The polymeric blend contains at least one polyolefin. Examples of polyolefins include polypropylene, polypropylene modified with ethylene, and ethylene/propylene copolymers.
The maleic anhydride-modified polyolefins which are used to form the polymeric blend are known materials containing about 0.2 to 9% by weight of chemically combined maleic anhydride, preferably about 2 to 5%. A commercially available anhydride modified polyolefin is either amorphous or crystalline polypropylene and is sold under the trademark HercoprimeŽ by Hercules Incorporated, Wilmington, Del. Polyethylene modified with maleic anhydride is available commercially from Chemplex Company of Rolling Meadows, Ill., under the trademark PlexarŽ. Any polymer or copolymer of ethylene, propylene, or butene-1 can be modified via the maleic anhydride moiety to form the substrate molecule, including polyethylene, polypropylene, ethylene-propylene copolymer, propylene-butene-1 copolymer, or butene-1-ethylene copolymer. The most frequently encountered and the most preferred maleic anhydride modified polyolefin is that based on crystalline or stereoregular polypropylene.
Preparation of maleic modified polypropylene is described in U.S. Pat. No. 3,483,276. The preparation of the maleic modified polypropylene consists of treating the olefin polymer with the material or by means which will induce the formation of active-free radical sites thereof with which maleic anhydride can react. Active centers can be induced, e.g. by subjecting the polymer to the action of high energy ionizing radiation such as gamma rays, X-rays, or high speed electrons; by contacting it, either as a solid or as a solution in a solvent, with a free radical producing material such as dibenzoyl peroxide, dilauryl peroxide, dicumyl peroxide or t-butyl perbenzoate; or by simply milling it in the presence of air.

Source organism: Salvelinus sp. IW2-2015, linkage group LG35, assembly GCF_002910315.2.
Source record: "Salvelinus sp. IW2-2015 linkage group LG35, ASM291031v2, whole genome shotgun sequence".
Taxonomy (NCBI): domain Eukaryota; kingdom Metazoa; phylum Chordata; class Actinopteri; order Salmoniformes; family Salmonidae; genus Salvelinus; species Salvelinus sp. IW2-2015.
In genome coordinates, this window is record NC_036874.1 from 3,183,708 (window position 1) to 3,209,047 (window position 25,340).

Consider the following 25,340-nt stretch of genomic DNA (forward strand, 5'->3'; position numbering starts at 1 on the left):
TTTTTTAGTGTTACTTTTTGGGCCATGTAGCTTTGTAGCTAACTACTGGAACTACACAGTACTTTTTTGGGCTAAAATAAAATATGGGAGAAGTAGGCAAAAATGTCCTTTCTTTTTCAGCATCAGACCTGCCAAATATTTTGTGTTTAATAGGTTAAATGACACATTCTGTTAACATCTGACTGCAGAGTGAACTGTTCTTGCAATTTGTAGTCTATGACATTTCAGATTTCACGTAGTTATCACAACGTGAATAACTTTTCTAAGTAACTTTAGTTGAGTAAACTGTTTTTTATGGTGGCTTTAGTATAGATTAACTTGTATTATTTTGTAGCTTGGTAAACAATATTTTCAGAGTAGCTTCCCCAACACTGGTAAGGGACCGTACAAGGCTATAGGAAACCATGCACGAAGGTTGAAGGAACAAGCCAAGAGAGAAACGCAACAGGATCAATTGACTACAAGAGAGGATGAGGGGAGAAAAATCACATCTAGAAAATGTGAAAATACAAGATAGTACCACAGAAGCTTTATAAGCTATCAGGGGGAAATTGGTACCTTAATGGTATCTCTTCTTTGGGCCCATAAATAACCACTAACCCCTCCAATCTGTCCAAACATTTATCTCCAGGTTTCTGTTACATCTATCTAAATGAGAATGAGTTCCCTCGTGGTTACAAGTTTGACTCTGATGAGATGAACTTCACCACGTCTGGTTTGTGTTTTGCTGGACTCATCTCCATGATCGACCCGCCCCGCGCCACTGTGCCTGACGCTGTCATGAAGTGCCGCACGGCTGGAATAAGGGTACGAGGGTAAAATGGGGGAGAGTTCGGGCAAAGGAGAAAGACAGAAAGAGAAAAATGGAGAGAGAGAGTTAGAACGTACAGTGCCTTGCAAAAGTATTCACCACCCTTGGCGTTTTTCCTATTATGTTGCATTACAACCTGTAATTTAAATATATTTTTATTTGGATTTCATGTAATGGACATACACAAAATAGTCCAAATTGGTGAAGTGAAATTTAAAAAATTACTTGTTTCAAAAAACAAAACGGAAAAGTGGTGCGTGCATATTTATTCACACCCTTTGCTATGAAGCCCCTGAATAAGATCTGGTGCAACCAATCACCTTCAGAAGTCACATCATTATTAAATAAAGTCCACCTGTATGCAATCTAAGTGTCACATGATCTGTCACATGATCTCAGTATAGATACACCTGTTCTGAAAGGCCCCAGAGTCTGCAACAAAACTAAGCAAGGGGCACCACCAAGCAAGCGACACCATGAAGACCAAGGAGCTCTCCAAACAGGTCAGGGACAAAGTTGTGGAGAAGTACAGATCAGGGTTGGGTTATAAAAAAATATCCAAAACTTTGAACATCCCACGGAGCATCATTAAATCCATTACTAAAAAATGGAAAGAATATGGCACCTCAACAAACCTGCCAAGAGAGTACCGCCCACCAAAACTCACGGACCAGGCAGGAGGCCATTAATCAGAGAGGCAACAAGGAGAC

There are currently available commercial products which contain nylon 6, polypropylene and an anhydride modified polyolefin (polypropylene). These products are marketed by Himont Advanced Materials of Lansing, Michigan under the designations ETN-4120 and ETN-3121. ETN-3121 is approximately 72% by weight of polypropylene, 28% by weight of nylon 6 and 2.5% by weight of maleic anhydride modified polypropylene. ETN-4120 is approximately 86% by weight of polypropylene, 14% by weight of nylon 6 and 2.5% by weight of maleic anhydride modified polypropylene.
The dithio diacids are used to "compatibilize" the polymeric blend containing the nylon and polyolefin with the uncured diene rubber. The dithio diacids which are utilized are compounds which contain at least two carboxyl groups and two mercapto groups. Such dithio diacids have the general formula HOOC--A--S--S--A--COOH wherein A represents an alkylene group containing from 1 to 10 carbon atoms. Some representative examples of such dithio diacids include dithio diacetic acid, dithio dipropanoic acid, dithio dibutanoic acid, dithio dipentanoic acid, and dithio dihexanoic acid. Dithio dipropanoic acid is the most highly preferred of the dithio diacids.